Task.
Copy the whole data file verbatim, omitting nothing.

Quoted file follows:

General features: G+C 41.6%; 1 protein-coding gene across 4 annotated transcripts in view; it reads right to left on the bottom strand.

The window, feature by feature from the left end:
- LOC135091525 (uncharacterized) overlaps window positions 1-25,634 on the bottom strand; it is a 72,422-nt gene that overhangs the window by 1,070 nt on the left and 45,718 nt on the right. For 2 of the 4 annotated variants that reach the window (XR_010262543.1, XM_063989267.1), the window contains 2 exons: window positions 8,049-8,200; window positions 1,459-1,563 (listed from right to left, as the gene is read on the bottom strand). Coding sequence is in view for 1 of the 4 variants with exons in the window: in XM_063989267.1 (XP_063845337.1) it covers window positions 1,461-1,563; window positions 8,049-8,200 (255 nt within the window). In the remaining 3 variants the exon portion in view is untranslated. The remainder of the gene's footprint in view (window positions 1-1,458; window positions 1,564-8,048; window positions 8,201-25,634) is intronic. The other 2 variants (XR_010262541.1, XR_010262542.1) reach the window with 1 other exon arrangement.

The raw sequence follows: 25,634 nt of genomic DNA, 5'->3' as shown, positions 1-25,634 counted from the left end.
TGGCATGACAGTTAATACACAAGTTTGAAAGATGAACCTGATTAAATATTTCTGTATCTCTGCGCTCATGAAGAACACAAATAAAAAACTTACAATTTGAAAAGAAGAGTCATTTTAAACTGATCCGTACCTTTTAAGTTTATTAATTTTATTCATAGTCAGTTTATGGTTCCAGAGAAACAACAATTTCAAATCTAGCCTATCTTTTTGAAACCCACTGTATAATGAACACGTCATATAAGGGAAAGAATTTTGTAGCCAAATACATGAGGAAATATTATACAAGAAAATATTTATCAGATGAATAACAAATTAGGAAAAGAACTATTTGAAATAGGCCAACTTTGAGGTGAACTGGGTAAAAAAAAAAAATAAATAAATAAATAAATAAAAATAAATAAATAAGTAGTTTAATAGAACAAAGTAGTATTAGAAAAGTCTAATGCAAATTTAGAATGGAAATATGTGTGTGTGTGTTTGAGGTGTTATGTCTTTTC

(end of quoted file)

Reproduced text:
General features: G+C 41.6%; 1 protein-coding gene across 4 annotated transcripts in view; it reads right to left on the bottom strand.

The window, feature by feature from the left end:
- LOC135091525 (uncharacterized) overlaps window positions 1-25,634 on the bottom strand; it is a 72,422-nt gene that overhangs the window by 1,070 nt on the left and 45,718 nt on the right. For 2 of the 4 annotated variants that reach the window (XR_010262543.1, XM_063989267.1), the window contains 2 exons: window positions 8,049-8,200; window positions 1,459-1,563 (listed from right to left, as the gene is read on the bottom strand). Coding sequence is in view for 1 of the 4 variants with exons in the window: in XM_063989267.1 (XP_063845337.1) it covers window positions 1,461-1,563; window positions 8,049-8,200 (255 nt within the window). In the remaining 3 variants the exon portion in view is untranslated. The remainder of the gene's footprint in view (window positions 1-1,458; window positions 1,564-8,048; window positions 8,201-25,634) is intronic. The other 2 variants (XR_010262541.1, XR_010262542.1) reach the window with 1 other exon arrangement.

The raw sequence follows: 25,634 nt of genomic DNA, 5'->3' as shown, positions 1-25,634 counted from the left end.
TGGCATGACAGTTAATACACAAGTTTGAAAGATGAACCTGATTAAATATTTCTGTATCTCTGCGCTCATGAAGAACACAAATAAAAAACTTACAATTTGAAAAGAAGAGTCATTTTAAACTGATCCGTACCTTTTAAGTTTATTAATTTTATTCATAGTCAGTTTATGGTTCCAGAGAAACAACAATTTCAAATCTAGCCTATCTTTTTGAAACCCACTGTATAATGAACACGTCATATAAGGGAAAGAATTTTGTAGCCAAATACATGAGGAAATATTATACAAGAAAATATTTATCAGATGAATAACAAATTAGGAAAAGAACTATTTGAAATAGGCCAACTTTGAGGTGAACTGGGTAAAAAAAAAAAATAAATAAATAAATAAATAAAAATAAATAAATAAGTAGTTTAATAGAACAAAGTAGTATTAGAAAAGTCTAATGCAAATTTAGAATGGAAATATGTGTGTGTGTGTTTGAGGTGTTATGTCTTTTC